The Martyrdom Of St. Joseph
by John A. Hammes
In a forthcoming work on Marian meditation, this writer discusses the preliminary role of St. Joseph in our coming to appreciate Mary more, and Her part in bringing us to a deeper understanding of Her Divine Son. It was also mentioned that Joseph, after Mary, was the greatest martyr. In the present article, the writer will attempt to ground the conviction that Joseph's great sufferings were tantamount to martyrdom.
The word "martyr", taken from the Greek, means "witness". It is understood to denote the willingness to give one's life for one's convictions. Usually, a person is not termed a martyr unless physical death ensues. However, it would seem that actual death is not essential, for Our Blessed Lady in Her litany is called the "Queen of Martyrs", though She did not die a martyr's physical death. Her martyrdom was spiritual, involving far greater torment than physical pain.
In his classic work, The Glories of Mary, St. Alphonsus de Liguori treats at length the sorrows and martyrdom of Our Blessed Lady. Citing various Saints and Fathers of the Church, Alphonsus points out that Mary's sufferings were the longest in duration, and the greatest in intensity, of any other merely human being. He quotes St. Thomas Aquinas as saying, "to have the glory of martyrdom, it is sufficient to exercise obedience in its highest degree, that is to say, to be obedient unto death". For example, even though the story of John the Evangelist's submersion in boiling oil may be questioned today, he was referred to as a martyr because of it. Alphonsus cites other writers on Mary's martyrdom. St. Bernard: "Mary was a martyr, not by the sword of the executioner, but by bitter sorrow of heart." St. Bridget: "the Blessed Virgin, even before She became His Mother, knowing how much the Incarnate Word was to suffer for the salvation of men, and compassionating this innocent Savior, who was to be so cruelly put to death for crimes not His own, even then began Her great martyrdom." St. Anselm: "had God not by a special miracle preserved the life of Mary in each moment of Her life, Her grief was such that it would have caused Her death." Finally, St. Bernardine of Siena: "the grief of Mary was so great that, were it divided amongst all men, it would suffice to cause their immediate death."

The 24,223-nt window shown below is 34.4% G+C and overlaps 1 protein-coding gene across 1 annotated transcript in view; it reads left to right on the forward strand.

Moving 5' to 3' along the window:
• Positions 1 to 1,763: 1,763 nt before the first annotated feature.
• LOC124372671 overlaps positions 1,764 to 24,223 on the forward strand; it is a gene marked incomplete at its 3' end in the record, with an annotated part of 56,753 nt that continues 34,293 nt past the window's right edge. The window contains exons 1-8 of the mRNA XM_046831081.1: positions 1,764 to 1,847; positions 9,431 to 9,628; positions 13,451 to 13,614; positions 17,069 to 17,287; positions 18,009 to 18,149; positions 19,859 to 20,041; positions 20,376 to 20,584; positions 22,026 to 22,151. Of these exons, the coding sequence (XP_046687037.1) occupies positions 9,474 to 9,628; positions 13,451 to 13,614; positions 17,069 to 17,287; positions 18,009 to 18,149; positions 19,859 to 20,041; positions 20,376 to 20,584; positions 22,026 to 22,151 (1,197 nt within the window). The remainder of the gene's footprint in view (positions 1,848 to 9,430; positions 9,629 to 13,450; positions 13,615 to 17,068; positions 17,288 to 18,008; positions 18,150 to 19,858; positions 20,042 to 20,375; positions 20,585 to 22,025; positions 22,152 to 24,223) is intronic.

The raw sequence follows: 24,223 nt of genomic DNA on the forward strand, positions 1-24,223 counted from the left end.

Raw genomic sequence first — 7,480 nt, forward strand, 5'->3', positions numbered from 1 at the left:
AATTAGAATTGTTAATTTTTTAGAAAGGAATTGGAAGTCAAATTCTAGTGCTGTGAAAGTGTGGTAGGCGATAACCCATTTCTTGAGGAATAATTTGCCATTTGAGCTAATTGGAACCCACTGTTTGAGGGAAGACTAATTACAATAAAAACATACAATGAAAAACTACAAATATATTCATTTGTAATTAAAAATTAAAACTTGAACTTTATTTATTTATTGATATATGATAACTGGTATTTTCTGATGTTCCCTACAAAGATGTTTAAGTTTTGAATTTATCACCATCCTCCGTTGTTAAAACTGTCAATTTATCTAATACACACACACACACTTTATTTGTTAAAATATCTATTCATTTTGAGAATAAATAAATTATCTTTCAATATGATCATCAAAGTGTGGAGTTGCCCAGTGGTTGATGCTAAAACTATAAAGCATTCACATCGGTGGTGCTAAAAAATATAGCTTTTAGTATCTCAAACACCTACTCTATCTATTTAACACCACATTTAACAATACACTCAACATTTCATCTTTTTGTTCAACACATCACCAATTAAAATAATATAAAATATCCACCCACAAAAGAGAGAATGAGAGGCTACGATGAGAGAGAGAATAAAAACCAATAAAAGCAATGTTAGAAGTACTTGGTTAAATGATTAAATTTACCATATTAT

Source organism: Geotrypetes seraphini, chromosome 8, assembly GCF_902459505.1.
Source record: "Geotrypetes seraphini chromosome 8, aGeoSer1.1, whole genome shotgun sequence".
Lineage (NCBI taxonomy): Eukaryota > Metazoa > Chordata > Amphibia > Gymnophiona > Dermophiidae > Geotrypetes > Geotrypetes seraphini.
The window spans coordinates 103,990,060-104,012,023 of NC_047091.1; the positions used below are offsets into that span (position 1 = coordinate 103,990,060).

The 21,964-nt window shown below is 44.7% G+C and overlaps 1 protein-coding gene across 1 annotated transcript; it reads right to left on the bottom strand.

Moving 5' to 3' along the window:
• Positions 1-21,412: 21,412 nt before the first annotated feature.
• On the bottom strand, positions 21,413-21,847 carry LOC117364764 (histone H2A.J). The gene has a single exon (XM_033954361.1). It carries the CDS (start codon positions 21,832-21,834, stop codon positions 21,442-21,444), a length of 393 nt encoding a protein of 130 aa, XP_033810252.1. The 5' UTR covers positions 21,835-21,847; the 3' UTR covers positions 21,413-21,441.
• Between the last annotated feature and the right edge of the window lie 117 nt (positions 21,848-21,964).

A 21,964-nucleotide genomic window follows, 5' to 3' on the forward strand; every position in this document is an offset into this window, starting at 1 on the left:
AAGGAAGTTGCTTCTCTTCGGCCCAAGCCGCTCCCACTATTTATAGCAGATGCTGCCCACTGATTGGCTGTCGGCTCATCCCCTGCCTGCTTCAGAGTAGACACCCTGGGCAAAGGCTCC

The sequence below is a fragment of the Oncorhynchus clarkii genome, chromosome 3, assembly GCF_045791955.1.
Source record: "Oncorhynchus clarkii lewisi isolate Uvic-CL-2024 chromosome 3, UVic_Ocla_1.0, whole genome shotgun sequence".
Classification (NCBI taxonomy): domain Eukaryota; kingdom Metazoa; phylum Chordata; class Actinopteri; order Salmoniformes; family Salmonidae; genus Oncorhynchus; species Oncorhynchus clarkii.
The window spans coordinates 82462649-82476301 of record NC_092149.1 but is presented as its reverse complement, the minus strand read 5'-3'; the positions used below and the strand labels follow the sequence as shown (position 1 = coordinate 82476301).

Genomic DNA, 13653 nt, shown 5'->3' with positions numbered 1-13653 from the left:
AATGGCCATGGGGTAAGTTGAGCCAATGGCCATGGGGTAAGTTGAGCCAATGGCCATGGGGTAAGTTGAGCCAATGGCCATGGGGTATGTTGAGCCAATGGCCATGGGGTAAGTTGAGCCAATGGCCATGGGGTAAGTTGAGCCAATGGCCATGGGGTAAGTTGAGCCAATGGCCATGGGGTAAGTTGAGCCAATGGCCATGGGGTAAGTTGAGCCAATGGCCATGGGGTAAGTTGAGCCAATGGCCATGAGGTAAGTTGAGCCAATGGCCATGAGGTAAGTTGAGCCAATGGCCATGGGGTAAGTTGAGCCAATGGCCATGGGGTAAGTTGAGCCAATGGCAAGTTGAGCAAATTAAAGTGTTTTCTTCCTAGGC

The Martyrdom of Mary
Mary's great suffering is Scripturally supported by Simeon's prophecy, "Behold, this child is set for ... a sign which shall be contradicted ... and thy own soul a sword shall pierce" - Lk. 2:34-35. St. Alphonsus points out that Mary's sorrow increased throughout Her lifetime, during which She understood more deeply the love of Her Son for humanity and the degree of suffering He would embrace for its redemption. Alphonsus cites St. Antoninus, who noted that while other martyrs gave their own lives, Mary suffered far more in complying with the sacrifice of Her Son's life, a life She loved far more than Her own. Mary loved Jesus, as St. Laurence Justinian declared, "so much so that the heart of Mary became, as it were, a mirror of the Passion of the Son, in which might be seen, faithfully reflected, the spitting, the blows and wounds, and all that Jesus suffered". St. Alphonsus adds that the martyrs were comforted in their sufferings by the thought of Jesus crucified. For Mary, however, the sight of Her Divine Son on the Cross increased Her anguish.
St. Alphonsus then develops a principle of suffering, quoting St. Albert the Great ... "where there is the greatest love, there is the greatest grief". Suffering is proportional to love. And who can measure the immensity of the love that Mary had for Her Son? She loved Jesus not only as Her Son but also as Her God. Enlightened by Her Spouse the Holy Spirit, Mary grew evermore in grace and in love of Her Divine Child. Let the Saints speak here. Richard of St. Laurence: "since there never has been in the world a love like unto Mary's love, how can any sorrow be found like unto Mary's sorrow?" St. Anselm: "the most cruel tortures inflicted on the holy martyrs were trifling, or as nothing in comparison with the martyrdom of Mary." St. Bonaventure addresses Our Lady, "And why didst Thou also go to sacrifice Thyself on Calvary? Was not a crucified God sufficient to redeem us, that Thou, His Mother, wouldst also go to be crucified with Him?" And that eminent doctor and saint, Augustine, observes, "The Cross and the nails were also those of His Mother; with Christ crucified the Mother was also crucified." It is indeed proper that the Church regards Mary the "Queen of Martyrs".
In our discussion of Mary's martyrdom we have introduced the principle that suffering is proportional to love, that is, the greater the love, the greater the suffering. Two other principles are related to martyrdom. One is that those who love God most and who respond wholly to His Love are invited to share deeply in the mystery of the Cross. Profound love of God draws one deeply into the redemptive plan, and to participation in Jesus' Passion and Death. A third principle is that God gives graces proportional or suitable to the role to which one is called, and the most precious grace is the capacity to love Him. This principle gives depth to the first principle, the depth of suffering as related to the degree of that love. Mary, as Theotokos, God bearer, the Mother of God, was raised to an eminent degree of dignity and greatness, and as such was given an immeasurable grace to love God deeply and intimately. She responded fully to this grace, at every moment of Her life, especially to the concomitant invitation to share in Her Son's redemptive suffering. Her suffering, proportional to Her love, exceeded that of all the martyrs in their pain.